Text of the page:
Tag Archives: superbugs

Multiple ‘superbug’ threats in the U.S.: What to know

Photo via Pixabay

While the threat from the COVID-19 virus is fading in 2023, another pathogen is taking its place — microbes resistant to most if not all antibiotics and antifungals.

In the first three months of 2023, public health officials have reported four new health advisory alerts from bacteria and fungi — dubbed “superbugs” because of their resistance to drugs. They include Neisseria gonorrhea (causes the sexually transmitted disease gonorrhea), Candida auris (a fungus that can cause bloodstream infections), Shigella (causes severe diarrhea) and Pseudomonas aeruginosa (causes pneumonia and eye infections).

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How is the U.S. preparing for the “second punch” of antibiotic resistance?

Photo courtesy of the CDC.

Journalists should check in on how the U.S. government and the nation’s hospitals and medical practices intend to regain ground lost during the pandemic in the battle against superbugs. These pathogens have evolved to resist most existing antimicrobial medications, like antibiotics and antifungals.

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Antibiotic resistance: How to cover this ongoing health story beyond the COVID-19 pandemic

Image courtesy of Photos for Class.

The problem of superbugs was brewing before the pandemic and has only worsened in the past two years in some parts of the country. In 2019, the CDC said about 35,000 people a year in the U.S. die from a drug-resistant infection, up from 2013 when the agency estimated about 21,000 were dying annually from a superbug. (This is the latest national data available from the CDC.)

“We’ve seen a rise in broad-spectrum antibacterial use nationwide during this pandemic,” said Shruti Gohil, M.D., M.P.H., associate medical director of epidemiology and infection prevention at the University of California, Irvine School of Medicine. And “there has also been a rise in multidrug-resistant organism infections, specifically” in hospitals.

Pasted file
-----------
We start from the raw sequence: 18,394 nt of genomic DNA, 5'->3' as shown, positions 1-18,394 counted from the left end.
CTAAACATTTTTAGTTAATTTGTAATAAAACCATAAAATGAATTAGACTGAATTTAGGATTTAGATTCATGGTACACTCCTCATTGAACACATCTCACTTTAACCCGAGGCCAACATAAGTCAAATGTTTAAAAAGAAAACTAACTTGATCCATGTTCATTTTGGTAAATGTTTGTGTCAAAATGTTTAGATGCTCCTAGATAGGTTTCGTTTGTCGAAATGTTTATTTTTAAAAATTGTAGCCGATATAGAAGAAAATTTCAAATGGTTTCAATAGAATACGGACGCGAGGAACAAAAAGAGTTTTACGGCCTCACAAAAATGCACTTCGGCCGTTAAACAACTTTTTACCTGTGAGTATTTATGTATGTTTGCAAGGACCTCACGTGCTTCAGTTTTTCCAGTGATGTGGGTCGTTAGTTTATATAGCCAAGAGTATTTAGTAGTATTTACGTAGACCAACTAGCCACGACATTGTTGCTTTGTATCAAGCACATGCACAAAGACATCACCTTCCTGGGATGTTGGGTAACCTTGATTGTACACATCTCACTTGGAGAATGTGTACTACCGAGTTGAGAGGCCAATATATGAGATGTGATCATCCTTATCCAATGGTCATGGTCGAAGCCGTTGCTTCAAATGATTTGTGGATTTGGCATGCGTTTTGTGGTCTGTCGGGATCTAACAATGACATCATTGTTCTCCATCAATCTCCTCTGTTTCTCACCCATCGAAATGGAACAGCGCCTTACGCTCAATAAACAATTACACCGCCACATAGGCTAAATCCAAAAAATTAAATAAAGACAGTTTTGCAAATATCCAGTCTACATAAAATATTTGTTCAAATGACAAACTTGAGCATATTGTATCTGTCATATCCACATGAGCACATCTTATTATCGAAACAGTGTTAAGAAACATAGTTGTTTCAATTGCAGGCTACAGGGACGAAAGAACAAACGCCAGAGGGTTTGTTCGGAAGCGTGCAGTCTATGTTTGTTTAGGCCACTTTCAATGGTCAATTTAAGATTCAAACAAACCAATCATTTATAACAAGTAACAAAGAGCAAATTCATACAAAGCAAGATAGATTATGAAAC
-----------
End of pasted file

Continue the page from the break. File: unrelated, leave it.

If you’re looking for important health stories that will endure post-COVID-19, get up to speed on covering antibiotic resistance. Let’s start with some background information and explore the latest data.

A deep dive into antibiotic resistance

Antibiotic resistance is a natural phenomenon. When a patient sick with a bacteria or fungus is given an antibiotic, the drug kills most of the pathogens — enough for a patient to develop an immune response to get better. But a few pathogens may survive, and those ‘superbugs’ then multiply and spread in the environment. Older patients and those with compromised immune systems are among the most vulnerable to these resistant bacteria.

In the fourth quarter of 2020, hospitals reported a 41% increase in infection events caused by bacteriemia, a type of bloodstream, and often drug-resistant pathogen, according to the CDC. The rise in infection event was likely related to the large increase in COVID-19 patients admitted to hospitals that needed ventilators and catheters and other equipment to keep them alive, but also create opportunities for bacteria to enter the body.

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Superbug threat increased by COVID-19

Photo: Matt Gibson via Flickr

A little-reported side effect of surging COVID-19 cases is the likelihood that there will be an increasing number of people exposed to antibiotic-resistant bacteria.

At least 15 percent to 20 percent of people infected with SARS-CoV-2, the coronavirus that causes COVID-19, develop a secondary bacterial infection, requiring the use of antibiotics. As a result, most hospitals are prescribing antibiotics pre-emptively to hospitalized COVID-19 patients, heightening the likelihood that more bacteria are adapting and developing resistance to these antibiotics. Continue reading

Tell stories about lab rats on the radio

A cup of coffee with a former journalist colleague led Rhode Island radio reporter Lynn Arditi down the path of reporting on “superbugs,” the term for antibiotic-resistant bacteria.

Arditi’s former colleague was working for LifeSpan, a large Rhode Island health system, and pitched her the story of a study authored by one of its lead researchers and infectious diseases specialists. The study was about the discovery of a set of compounds that could become a new class of antibiotics to treat drug-resistant bacteria. Continue reading